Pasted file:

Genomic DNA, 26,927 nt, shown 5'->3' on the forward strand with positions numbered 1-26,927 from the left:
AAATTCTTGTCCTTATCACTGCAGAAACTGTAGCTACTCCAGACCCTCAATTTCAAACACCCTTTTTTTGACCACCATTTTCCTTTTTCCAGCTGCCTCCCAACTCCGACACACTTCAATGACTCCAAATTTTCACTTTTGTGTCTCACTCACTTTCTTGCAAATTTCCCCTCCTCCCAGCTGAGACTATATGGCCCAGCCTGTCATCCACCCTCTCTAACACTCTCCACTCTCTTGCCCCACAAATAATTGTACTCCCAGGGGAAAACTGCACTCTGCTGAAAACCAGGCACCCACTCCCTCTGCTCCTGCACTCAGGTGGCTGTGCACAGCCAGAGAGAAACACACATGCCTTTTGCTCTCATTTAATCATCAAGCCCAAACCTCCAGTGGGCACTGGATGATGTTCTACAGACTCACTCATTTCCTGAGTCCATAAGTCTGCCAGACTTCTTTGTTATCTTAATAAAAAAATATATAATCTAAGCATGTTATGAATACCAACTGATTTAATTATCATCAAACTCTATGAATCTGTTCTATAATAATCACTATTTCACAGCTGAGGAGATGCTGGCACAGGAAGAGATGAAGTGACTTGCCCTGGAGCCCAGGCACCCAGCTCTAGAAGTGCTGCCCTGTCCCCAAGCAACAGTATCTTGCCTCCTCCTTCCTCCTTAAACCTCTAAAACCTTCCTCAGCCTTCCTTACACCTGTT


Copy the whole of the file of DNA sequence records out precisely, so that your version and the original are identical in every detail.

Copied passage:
Genomic DNA, 26,927 nt, shown 5'->3' on the forward strand with positions numbered 1-26,927 from the left:
AAATTCTTGTCCTTATCACTGCAGAAACTGTAGCTACTCCAGACCCTCAATTTCAAACACCCTTTTTTTGACCACCATTTTCCTTTTTCCAGCTGCCTCCCAACTCCGACACACTTCAATGACTCCAAATTTTCACTTTTGTGTCTCACTCACTTTCTTGCAAATTTCCCCTCCTCCCAGCTGAGACTATATGGCCCAGCCTGTCATCCACCCTCTCTAACACTCTCCACTCTCTTGCCCCACAAATAATTGTACTCCCAGGGGAAAACTGCACTCTGCTGAAAACCAGGCACCCACTCCCTCTGCTCCTGCACTCAGGTGGCTGTGCACAGCCAGAGAGAAACACACATGCCTTTTGCTCTCATTTAATCATCAAGCCCAAACCTCCAGTGGGCACTGGATGATGTTCTACAGACTCACTCATTTCCTGAGTCCATAAGTCTGCCAGACTTCTTTGTTATCTTAATAAAAAAATATATAATCTAAGCATGTTATGAATACCAACTGATTTAATTATCATCAAACTCTATGAATCTGTTCTATAATAATCACTATTTCACAGCTGAGGAGATGCTGGCACAGGAAGAGATGAAGTGACTTGCCCTGGAGCCCAGGCACCCAGCTCTAGAAGTGCTGCCCTGTCCCCAAGCAACAGTATCTTGCCTCCTCCTTCCTCCTTAAACCTCTAAAACCTTCCTCAGCCTTCCTTACACCTGTT